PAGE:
DFF Army SF TEP Rookie Mock 2.0: Round 4

The DFF Army banded together for a way too early 12-team full PPR Superflex, TE Premium Rookie Mock Draft 2.0! Check out every fourth-round selection below and each writer’s reasoning behind their pick. Hope you enjoyed this early rookie mock series! 

4.01 – Sincere McCormick, RB University of Texas at San Antonio

Chris Museezer – @force_fantasy

Sincere McCormick was a three-year starter for the UTSA Roadrunners who play in Conference USA. You can’t beat production and Mccormick had it in spades with 2941 yards and 26 touchdowns the last two seasons combined. He has legit explosive speed on display in the film below. In the fourth round, I want to chase upside. If McCormick is drafted into the right situation he has the skill to make an impact.

4.02 – Pierre Strong Jr., RB South Dakota State

Chris Miles – @ChrisMiles1017

Pierre Strong Jr. is a small school RB, this does not stop him from being in my top 12 rookie RBs or from picking him in the fourth round. At 5’11” and 215 pounds he comes in with just enough size to be eligible for a lead back position. When you pair this with his good production profile there is a lot to like. I know people do not like yards per carry, but as a prospecting metric I have tested it and it works quite well. Strong ranks second in this class in yards per carry. Seeing this paired with no true misses in any production category makes this player a great upside pick in the fourth round of a draft. I stuck with my trend of RBs and got to select my personally ranked RB10 as the RB11 here.

4.03 – Romeo Doubs, WR Nevada

Paul Patterson – @fantasyfreezer

Romeo Doubs is an interesting prospect and I doubt he falls this far post-NFL draft. He has all the skills the NFL looks for in a receiver. He also has a good combination of size and speed that should translate well. The only issue is he played in a small conference against likely inferior talent and even then he wasn’t as productive as you’d like to see in his early years. If he gets decent draft capital he’ll easily jump two rounds.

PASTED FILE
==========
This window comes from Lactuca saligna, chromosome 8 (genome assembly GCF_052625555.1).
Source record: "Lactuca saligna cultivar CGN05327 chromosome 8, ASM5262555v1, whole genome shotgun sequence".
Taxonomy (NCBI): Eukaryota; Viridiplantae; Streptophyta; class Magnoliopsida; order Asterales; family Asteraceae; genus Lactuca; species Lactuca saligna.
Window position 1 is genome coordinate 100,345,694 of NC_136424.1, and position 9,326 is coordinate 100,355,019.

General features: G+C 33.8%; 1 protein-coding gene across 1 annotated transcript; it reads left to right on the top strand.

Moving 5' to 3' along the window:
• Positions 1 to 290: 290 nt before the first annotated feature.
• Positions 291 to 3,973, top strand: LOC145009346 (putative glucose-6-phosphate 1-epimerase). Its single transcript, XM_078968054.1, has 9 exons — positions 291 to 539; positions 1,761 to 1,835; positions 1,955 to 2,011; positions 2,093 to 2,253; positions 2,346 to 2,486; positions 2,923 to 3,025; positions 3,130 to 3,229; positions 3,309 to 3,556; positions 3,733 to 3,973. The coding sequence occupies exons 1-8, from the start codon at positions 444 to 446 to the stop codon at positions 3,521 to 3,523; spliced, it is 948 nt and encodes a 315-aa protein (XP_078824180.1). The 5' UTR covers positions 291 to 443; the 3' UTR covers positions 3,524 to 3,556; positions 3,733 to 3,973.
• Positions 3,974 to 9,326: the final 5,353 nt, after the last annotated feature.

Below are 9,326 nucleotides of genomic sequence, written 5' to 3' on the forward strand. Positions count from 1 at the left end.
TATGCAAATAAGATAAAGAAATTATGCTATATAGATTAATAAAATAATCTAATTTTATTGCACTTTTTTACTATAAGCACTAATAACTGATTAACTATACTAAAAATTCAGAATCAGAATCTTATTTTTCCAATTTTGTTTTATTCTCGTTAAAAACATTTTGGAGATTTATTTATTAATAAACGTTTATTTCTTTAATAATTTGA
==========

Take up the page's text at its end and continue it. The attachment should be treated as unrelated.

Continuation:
4.04 – Zamir White, RB Georgia

Devin Maney – @DevinManey

My final mock draft pick was Zamir White, which I felt great about. White feels like the type of player that could go much earlier in a casual league, but White feels similar to Kolar, in which he is very well-rounded at most parts of the game. I don’t project White to be a day one starter at the NFL level, but he certainly will be able to contribute instantly for the correct team. Should White see draft capital in the second or third round White will likely skyrocket to the second round of rookie drafts, though that is unlikely. Historically my draft model for Running Backs hasn’t panned out well, but taking a shot in the fourth round on a Running Back is never a bad strategy.    

4.05 – Zonovan Knight, RB NC State

Matt Ward – @PsychWardFF

Zonovan Knight checks all of the boxes of a prototypical NFL running back. Knight matches his 5’11″/210LB-frame with blazing top-end speed and acceleration. He recorded three consecutive seasons with over 750 rushing yards at NC State, averaging 5.5 yards per tote. Knight was rarely used as a pass-catcher while sharing the backfield at his alma mater but showed strong capabilities as a chip blocker on third down. Despite limited opportunities, Knight possesses a complete skill set to become an every-down fixture at the NFL level.

4.06 – Khalil Shakir, WR Boise State 

Derek Hulsey – @DAH_Hulsey

Had to wrap up this mock draft with one of the underrated WRs in this draft. When you turn on Khalil Shakir’s film, multiple things jump out at you. Shakir can make contested catches time and time again while showing he has strong hands. Shakir showed us great production through his career at Boise State. When you turn on the film, you don’t see flashy plays, but you see him consistently making timely plays to move the chains. Size is a question of his only standing at 6’0, with a question mark next to him being able to make contested catches in the NFL. Shakir was able to put together a solid week of practice at the Senior Bowl, and an impressive Thursday practice. Shakir isn’t a big-time playmaker, but he is a football player. I see a lot of Jakobi Myers in his game.

4.07 – Brock Purdy, QB Iowa State

Joe Memmolo – @DFFJoe_Mem